The World Health Organization issued a extraordinary declaration on Saturday expressing concern over possible unreported Ebola cases in Tanzania and asking the country to provide patient samples for testing in an external laboratory.
The statement refers to a Tanzanian doctor who died on 8 September after returning from Uganda. She was reported to have Ebola-like symptoms. Several of the woman's contacts became ill, although the Tanzanian authorities insisted that they tested Ebola negative.
However, the country has not released the tests so they can be validated by an external laboratory, as proposed by the International Health Regulations, an agreement to protect the world from the spread of infectious diseases.
It is highly unusual for WHO, which is normally diplomatic, to inform the public that a Member State is obstructing an important disease investigation.
"The assumption is that if all the tests were really negative, there is no reason for Tanzania not to submit these samples for secondary testing and verification," Dr. Ashish Jha, director of the Harvard Global Health Institute STAT.
"It's only an advantage for them to do this to solve one of these problems. And the fact that they do not do that gives cause for concern and … whatever they do next, people will have less faith in them, "Jha said.
In addition, the Tanzanian authorities waited four days to respond to the first urgent request for information from the WHO ̵
The delay of the country's first reaction exacerbates the discomfort over this case. "There is really no reason to take four days to respond to an urgent WHO request," Jha said.
The concern is compounded by the fact that throughout East Africa the danger of a possible spread of Ebola due to the protracted eruption exists in the eastern part of the Democratic Republic of the Congo. The eruption, the second largest in a long time, is in its 14th month. By Friday, 3,160 cases and 2,114 deaths had been reported.
The woman had studied in Uganda. She reportedly returned to Tanzania on August 22 and traveled to fieldwork in various parts of the country. On August 29, she got Ebola-like symptoms, including fever and bloody diarrhea. She died in the Tanzanian capital Dar es Salaam and was immediately buried. Dar es Salaam has a population of 6 million people.
Two days later, WHO received information from unofficial channels that a person suspected of Ebola had died. The information showing that the woman was tested positive for Ebola, but the Tanzanian authorities have not provided any information on the cause of death. They also did not reveal what hurts two of their later contracted contacts, but only that their research was negative for Ebola.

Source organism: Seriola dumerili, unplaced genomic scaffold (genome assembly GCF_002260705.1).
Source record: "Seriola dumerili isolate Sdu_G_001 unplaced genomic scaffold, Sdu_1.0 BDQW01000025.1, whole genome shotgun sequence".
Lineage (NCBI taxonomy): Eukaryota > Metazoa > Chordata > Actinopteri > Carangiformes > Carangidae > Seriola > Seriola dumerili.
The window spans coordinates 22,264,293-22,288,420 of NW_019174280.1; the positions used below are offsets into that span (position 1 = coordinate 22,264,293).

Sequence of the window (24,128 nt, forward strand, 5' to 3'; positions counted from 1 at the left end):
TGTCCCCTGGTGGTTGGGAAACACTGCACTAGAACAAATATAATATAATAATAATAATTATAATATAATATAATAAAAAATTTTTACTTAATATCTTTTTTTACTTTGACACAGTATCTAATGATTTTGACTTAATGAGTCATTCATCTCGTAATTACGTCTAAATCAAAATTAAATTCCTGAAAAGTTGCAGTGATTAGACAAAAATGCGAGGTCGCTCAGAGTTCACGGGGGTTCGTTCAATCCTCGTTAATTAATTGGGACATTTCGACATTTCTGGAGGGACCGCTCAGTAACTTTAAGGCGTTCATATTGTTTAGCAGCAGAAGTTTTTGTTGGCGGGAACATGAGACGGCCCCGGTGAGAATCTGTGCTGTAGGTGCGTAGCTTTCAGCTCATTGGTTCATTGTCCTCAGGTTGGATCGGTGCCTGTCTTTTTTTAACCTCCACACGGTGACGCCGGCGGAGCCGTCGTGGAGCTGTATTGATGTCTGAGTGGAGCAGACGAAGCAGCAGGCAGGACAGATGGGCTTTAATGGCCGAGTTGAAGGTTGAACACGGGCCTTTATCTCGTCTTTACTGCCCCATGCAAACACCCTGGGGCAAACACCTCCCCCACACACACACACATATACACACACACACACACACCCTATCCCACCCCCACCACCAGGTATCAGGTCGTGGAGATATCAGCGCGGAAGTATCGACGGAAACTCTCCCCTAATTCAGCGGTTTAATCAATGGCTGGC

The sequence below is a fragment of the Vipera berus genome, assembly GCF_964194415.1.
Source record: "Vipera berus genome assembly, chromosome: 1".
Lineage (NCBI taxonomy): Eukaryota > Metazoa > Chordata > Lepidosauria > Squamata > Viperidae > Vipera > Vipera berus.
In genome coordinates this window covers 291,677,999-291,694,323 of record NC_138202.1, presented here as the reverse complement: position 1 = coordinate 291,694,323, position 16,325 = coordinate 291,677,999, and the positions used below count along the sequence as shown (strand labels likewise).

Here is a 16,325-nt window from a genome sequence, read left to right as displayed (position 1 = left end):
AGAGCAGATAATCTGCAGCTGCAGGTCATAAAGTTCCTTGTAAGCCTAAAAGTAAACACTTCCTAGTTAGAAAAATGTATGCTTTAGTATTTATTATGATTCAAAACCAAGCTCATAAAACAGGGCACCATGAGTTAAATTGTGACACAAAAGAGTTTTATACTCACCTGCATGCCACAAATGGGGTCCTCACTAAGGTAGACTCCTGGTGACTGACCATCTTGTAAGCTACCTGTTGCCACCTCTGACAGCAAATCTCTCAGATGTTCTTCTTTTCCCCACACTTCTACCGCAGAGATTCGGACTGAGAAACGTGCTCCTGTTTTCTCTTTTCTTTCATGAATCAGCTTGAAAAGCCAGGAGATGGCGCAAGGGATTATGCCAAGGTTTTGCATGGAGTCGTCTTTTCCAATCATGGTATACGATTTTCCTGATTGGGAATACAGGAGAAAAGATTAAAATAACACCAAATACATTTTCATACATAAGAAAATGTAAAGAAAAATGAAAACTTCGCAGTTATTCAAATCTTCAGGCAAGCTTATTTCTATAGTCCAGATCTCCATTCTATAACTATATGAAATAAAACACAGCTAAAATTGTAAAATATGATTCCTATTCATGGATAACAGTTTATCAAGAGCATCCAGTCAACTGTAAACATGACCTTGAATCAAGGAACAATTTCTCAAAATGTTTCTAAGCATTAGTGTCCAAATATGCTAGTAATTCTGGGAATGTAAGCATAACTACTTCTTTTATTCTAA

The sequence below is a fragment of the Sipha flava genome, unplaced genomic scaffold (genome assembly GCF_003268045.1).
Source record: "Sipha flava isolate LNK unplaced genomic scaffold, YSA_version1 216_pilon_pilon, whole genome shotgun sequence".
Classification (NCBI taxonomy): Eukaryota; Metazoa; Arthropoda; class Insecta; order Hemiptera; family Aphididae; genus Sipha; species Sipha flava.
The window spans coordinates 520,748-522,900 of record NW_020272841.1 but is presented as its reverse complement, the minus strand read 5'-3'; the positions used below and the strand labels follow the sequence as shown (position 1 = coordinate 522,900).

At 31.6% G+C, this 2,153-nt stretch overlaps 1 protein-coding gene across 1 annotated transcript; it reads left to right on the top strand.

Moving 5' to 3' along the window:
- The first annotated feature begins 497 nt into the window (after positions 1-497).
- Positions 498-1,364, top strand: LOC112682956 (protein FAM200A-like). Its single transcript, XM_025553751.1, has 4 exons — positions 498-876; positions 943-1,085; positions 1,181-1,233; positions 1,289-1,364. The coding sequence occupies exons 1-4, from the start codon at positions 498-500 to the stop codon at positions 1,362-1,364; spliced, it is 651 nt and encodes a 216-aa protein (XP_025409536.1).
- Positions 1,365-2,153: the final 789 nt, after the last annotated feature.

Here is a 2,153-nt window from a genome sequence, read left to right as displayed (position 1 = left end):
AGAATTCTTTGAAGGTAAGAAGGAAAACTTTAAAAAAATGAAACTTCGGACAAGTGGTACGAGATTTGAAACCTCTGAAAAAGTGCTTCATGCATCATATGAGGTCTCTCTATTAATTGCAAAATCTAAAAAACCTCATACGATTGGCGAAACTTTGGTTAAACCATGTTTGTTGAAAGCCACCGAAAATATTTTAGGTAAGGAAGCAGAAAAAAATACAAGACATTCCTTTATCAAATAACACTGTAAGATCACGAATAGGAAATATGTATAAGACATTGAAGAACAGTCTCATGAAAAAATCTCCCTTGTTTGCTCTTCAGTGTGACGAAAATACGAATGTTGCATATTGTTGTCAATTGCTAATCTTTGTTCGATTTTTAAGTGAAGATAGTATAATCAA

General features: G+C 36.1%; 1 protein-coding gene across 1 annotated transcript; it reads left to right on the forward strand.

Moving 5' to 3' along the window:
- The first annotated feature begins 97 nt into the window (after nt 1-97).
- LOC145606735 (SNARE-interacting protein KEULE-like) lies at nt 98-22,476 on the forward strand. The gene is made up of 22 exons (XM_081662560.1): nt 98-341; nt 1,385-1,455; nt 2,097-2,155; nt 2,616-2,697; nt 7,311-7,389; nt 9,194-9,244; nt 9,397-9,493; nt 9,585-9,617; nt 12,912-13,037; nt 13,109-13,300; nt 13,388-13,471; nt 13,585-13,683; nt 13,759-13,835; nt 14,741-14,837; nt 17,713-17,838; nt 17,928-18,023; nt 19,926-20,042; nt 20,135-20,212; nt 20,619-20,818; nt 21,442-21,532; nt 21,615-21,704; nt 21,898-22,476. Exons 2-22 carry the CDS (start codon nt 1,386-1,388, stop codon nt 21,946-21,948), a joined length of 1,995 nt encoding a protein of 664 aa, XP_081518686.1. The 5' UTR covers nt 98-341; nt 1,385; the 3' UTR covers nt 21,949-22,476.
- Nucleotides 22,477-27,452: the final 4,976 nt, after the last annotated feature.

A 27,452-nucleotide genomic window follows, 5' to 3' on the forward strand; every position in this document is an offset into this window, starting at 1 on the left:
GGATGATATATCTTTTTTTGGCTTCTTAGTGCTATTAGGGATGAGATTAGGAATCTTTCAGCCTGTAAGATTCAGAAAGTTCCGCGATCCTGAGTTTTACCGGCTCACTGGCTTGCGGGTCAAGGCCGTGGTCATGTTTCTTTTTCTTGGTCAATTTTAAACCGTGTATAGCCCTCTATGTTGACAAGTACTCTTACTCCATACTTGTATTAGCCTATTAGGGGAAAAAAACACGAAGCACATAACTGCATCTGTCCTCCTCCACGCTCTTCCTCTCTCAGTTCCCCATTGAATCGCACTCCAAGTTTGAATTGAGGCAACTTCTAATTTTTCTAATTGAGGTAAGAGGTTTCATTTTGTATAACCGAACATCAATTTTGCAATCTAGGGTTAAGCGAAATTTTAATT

On Thursday, WHO received another informal notice that another contact was ill and hospitalized. When the country asked Tanzania for information on this last possible case, it responded that it had no "EVD case" and no "suspected case" anywhere.
There is currently no information to suggest that the dead woman had traveled to the Democratic Republic of the Congo. However, this does not rule out that it could be infected. She may have been in contact with an unreported case in Uganda or was infected with a new, undiscovered Ebola occurrence.
Tanzania has never had an Ebola outbreak. In cases where there is a suspicion of Ebola in a country where the disease has not been treated in the past, the International Health Regulations recommend validating the efforts for early testing by a laboratory with Ebola experience, a so-called reference laboratory , The Tanzanian authorities told WHO on Monday that they would not agree to an external investigation of their samples.
The WHO Declaration progresses step by step in attempts to obtain information about the country The case involved sending a mission to Tanzania to meet with authorities and offer assistance.
The situation was also worrying for the United States. On Saturday, the CDC said she was aware of the situation and worked with the WHO to get more information.  On Tuesday, East African Minister of Health and Human Services Alex Azar announced a review of the Ebola response in the Democratic Republic of the Congo. Tanzania urged to be more open.
"We urge the Tanzanian Government to comply promptly with its obligations under the International Health Regulations and to disclose information in a transparent manner and to fully cooperate with the international health community to enable an independent review of the circumstances surrounding the death of that individual" Azar told reporters during a meeting.
Later he asked Dr. Robert Redfield, Director of Centers for Disease Control and Prevention, to travel to Tanzania. Redfield was with Azar on the mission to East Africa.